AT&T wins spectrum, loses friends

via Flickr © Christoph Scholz (CC BY-SA 2.0)

via Flickr © Christoph Scholz (CC BY-SA 2.0)

  • US operator pays close to $1 billion for mmWave frequencies
  • Draws ire of Donald Trump for failing to halt fake news
  • Decides to say nothing

AT&T has emerged as the biggest spender in the recently-concluded 5G spectrum auctions in the US, racking up a bill of close to $1 billion. That's a lot of money to invest in the provision of mobile services at a time when the country's president is urging consumers to cancel their AT&T subscriptions.

The operator picked up 831 licences in the 24 GHz band in auction 102 for $982.5 million. That's close to half the total sum generated by the sale. The bidding phase in that auction drew to a close at just shy of $2 billion in late April and, as expected, the assignment phase added only a small amount to the total; the final sum raised came in at $2.02 billion.

AT&T has yet to comment on its auction spending. It has also restrained itself from reacting to a Tweet from President Trump that encouraged a boycott of AT&T as he continues to wage war against the telco's recently-acquired CNN media outlet.

"I believe that if people stoped [sic] using or subscribing to @ATT, they would be forced to make big changes at @CNN," Trump said, repeating his oft-stated stance on fake news.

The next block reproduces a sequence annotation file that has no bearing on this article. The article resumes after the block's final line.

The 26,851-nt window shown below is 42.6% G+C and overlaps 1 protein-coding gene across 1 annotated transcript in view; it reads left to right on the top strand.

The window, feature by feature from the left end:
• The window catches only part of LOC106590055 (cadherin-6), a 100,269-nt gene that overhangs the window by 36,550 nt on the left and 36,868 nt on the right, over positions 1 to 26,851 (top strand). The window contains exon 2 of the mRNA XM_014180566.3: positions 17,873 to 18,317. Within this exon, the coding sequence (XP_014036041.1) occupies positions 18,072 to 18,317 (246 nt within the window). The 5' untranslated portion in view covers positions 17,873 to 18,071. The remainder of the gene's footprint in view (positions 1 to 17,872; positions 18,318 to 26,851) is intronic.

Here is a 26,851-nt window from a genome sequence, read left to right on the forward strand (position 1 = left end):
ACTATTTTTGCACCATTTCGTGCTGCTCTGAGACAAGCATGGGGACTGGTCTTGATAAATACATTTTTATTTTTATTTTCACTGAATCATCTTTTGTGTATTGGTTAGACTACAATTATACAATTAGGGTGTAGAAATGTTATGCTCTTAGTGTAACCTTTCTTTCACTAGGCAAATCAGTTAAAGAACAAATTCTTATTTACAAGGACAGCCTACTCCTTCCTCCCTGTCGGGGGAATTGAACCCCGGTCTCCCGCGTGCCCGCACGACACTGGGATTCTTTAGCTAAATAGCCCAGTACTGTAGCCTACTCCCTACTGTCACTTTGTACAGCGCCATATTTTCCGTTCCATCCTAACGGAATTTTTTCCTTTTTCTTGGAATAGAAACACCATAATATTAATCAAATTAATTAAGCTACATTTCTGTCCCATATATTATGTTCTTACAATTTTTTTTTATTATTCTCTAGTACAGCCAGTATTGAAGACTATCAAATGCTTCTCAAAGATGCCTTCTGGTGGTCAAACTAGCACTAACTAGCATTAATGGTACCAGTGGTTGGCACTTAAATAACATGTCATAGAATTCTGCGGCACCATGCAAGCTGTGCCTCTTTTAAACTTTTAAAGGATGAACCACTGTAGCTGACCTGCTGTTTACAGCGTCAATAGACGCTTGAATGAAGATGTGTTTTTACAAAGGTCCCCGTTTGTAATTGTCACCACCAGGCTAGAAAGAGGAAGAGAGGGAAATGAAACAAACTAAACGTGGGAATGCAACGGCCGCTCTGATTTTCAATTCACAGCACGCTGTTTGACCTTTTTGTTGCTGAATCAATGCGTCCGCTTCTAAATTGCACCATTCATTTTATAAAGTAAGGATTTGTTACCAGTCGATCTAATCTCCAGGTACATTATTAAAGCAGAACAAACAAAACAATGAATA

While the press raced to report on the call for an AT&T boycott, the telco itself said nothing. Its dignified silence was probably the right choice, given that this is not the first time the president has hit out at a US company only for the world to immediately forget he said anything at all, a case in point being his call for a boycott of Apple back in 2016. Admittedly, I took that last snippet from CNN, which does have more than a passing interest in how all this plays out, but still.

Assuming that customers don't suddenly start leaving AT&T in their droves, and there's no sign of that so far, the telco's goal now will be to continue its 5G build using its new mmWave frequencies. Ditto major rival Verizon, which perhaps surprisingly spent just $15.3 million on 24 GHz frequencies.

However, Verizon emerged as the clear winner in the 28 GHz sale, or auction 101, which concluded in January raising $702. million, although the identities of the winning bidders were kept under wraps until now. Verizon accounted for more than half a billion of the total spend in that sale.

The country's third operator was the other big spender across the two auctions. T-Mobile secured more than $800 million worth of 24 GHz frequencies and a further $39 million worth of 28 GHz spectrum.

Regional operator US Cellular also made the news, spending close to $130 million in each auction, but even that quarter of a billion bill pales into insignificance compared with the sums pledged by the big three. No big changes in the US mobile landscape as a result of these two spectrum auctions, not that anyone really expected there to be, but with presidential interference and the knock-on effects of the pending T-Mobile/Sprint merger to consider, the market remains fascinating to watch.

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